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Ann Surg Oncol. 2001 May;8(4):305-10.

Immunohistochemical detection of the anti-apoptosis protein, survivin, predicts survival after curative resection of stage II colorectal carcinomas.

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Professional Surgical Unit, University of Leeds, St James's University Hospital, England.



This study examined the role of Survivin protein, a novel inhibitor of apoptosis, in determining prognosis after curative resection of stage II colorectal carcinomas.


Expression of Survivin, P53, and BCL-2 was evaluated immunohistochemically in stage II colorectal carcinomas from 49 patients who were followed for up to 9 years after operation. The Cox proportional hazards regression model was used to examine the predictive value of several covariates.


The patients comprised 33 men and 16 women with a median age of 71 years. There were 32 colonic and 17 rectal cancers comprising 40 T3 and nine T4 primary tumors. Survivin was expressed in 30 (61.2%), P53 in 30 (61.2%), and BCL-2 in 21 (42.9%) tumors. Expression of Survivin was independent of P53 or BCL-2 expression and histopathological characteristics of the tumor. The 5-year survival rate of patients with Survivin-positive tumors was significantly lower than that of patients with Survivin-negative tumors (52.5% vs. 94.1%, respectively; P = .01). On multivariate analysis, expression of Survivin (Hazard Ratio [HR] = 9; P = .03), and rectal origin of cancer (HR = 3; P = .05) were the only factors which independently predicted an increased risk of death from recurrent cancer.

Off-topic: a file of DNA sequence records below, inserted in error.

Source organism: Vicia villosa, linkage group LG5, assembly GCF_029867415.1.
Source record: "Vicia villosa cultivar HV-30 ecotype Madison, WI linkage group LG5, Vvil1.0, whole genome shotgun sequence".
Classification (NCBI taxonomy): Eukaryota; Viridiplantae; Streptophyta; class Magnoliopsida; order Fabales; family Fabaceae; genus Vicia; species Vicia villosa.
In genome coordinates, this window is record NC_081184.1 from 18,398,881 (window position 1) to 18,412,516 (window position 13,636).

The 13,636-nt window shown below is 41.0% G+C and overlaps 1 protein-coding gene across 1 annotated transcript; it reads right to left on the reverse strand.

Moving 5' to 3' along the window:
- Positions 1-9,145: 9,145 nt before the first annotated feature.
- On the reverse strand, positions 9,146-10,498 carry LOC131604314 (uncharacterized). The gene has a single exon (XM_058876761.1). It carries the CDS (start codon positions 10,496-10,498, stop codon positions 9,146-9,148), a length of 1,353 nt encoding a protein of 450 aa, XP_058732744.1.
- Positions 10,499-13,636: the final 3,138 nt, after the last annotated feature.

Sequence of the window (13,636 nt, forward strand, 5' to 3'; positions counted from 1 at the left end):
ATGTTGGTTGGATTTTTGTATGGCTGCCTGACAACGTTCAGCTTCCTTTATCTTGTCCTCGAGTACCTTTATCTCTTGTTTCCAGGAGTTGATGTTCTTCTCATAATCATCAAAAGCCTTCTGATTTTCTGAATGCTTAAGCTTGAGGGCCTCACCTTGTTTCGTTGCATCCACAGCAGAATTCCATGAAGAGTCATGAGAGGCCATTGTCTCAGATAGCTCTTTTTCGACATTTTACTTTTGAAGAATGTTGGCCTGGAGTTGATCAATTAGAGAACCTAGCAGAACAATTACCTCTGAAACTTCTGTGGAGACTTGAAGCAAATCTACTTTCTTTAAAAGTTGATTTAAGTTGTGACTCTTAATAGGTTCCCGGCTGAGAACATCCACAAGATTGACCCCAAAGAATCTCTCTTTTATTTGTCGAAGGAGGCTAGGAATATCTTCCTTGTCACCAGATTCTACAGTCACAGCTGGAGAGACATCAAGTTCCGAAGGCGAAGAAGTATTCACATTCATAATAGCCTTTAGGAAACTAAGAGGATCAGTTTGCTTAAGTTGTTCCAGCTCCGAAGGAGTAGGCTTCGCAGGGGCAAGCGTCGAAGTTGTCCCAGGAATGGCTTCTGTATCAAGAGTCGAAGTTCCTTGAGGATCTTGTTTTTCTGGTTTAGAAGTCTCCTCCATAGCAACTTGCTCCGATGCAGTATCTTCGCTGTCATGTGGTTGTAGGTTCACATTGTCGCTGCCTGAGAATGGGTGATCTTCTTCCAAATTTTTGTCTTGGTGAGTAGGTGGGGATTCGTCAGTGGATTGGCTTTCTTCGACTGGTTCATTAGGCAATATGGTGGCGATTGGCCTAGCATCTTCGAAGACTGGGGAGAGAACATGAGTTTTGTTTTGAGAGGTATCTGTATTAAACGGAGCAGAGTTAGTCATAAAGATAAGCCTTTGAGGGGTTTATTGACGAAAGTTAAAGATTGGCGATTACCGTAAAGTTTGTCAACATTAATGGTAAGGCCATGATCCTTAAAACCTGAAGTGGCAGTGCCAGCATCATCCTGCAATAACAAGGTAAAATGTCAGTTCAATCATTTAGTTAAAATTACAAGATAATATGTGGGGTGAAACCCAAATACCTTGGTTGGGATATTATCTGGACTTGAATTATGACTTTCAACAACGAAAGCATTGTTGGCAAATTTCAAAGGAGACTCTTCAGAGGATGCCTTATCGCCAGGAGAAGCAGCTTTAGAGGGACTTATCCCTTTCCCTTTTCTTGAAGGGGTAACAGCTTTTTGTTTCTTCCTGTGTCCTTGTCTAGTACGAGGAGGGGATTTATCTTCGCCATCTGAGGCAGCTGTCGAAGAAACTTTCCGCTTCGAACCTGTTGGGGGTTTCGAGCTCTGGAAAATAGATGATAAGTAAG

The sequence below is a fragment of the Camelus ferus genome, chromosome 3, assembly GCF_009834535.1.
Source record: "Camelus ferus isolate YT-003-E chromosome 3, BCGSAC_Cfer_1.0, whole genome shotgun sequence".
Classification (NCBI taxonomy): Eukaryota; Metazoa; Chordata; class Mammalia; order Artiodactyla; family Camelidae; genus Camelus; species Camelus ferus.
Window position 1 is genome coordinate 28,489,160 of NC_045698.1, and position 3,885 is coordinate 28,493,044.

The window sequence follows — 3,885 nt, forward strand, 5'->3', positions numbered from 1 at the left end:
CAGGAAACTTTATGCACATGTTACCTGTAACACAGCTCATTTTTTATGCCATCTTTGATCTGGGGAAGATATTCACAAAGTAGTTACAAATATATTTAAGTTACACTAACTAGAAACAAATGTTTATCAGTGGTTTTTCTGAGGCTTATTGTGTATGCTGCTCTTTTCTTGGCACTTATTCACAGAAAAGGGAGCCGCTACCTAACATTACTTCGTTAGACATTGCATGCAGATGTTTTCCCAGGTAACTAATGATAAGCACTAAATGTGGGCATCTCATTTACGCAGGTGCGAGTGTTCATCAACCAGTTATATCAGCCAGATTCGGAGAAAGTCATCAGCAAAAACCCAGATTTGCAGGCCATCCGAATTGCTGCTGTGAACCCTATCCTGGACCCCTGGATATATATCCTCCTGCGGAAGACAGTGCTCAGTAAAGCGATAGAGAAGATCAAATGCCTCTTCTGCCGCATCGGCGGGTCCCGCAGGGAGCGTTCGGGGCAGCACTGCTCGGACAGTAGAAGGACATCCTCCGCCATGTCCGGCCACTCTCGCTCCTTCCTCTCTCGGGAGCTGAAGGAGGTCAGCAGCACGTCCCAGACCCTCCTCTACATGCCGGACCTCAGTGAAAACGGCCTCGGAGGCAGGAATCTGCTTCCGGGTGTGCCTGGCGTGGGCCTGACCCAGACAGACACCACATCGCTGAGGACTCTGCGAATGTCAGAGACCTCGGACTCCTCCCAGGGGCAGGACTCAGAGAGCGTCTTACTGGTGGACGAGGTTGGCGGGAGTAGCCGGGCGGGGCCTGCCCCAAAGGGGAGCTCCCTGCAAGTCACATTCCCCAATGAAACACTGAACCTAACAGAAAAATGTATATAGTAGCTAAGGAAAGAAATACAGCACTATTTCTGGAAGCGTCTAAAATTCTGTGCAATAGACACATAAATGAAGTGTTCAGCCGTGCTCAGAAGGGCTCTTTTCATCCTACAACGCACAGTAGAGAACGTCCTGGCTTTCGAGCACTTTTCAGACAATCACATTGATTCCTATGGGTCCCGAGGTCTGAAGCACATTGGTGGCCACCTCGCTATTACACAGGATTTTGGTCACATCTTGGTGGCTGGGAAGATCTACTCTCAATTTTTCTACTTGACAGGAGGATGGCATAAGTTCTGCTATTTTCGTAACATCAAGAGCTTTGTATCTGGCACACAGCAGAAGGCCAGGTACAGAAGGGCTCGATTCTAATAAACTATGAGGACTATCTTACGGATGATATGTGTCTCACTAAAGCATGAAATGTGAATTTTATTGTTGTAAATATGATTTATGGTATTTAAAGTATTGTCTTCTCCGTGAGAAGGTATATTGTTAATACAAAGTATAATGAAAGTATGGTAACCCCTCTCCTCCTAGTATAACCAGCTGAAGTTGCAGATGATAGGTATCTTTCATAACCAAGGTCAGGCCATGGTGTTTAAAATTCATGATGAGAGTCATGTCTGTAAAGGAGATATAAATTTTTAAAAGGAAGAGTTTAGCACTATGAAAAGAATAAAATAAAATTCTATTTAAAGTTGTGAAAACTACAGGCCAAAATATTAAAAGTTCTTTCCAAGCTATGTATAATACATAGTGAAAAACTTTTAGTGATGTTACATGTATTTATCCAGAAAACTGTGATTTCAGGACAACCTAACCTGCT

Survivin expression within the tumor can identify patients with stage II colorectal carcinoma who are at increased risk of death from recurrent disease and might particularly benefit from adjuvant therapy.

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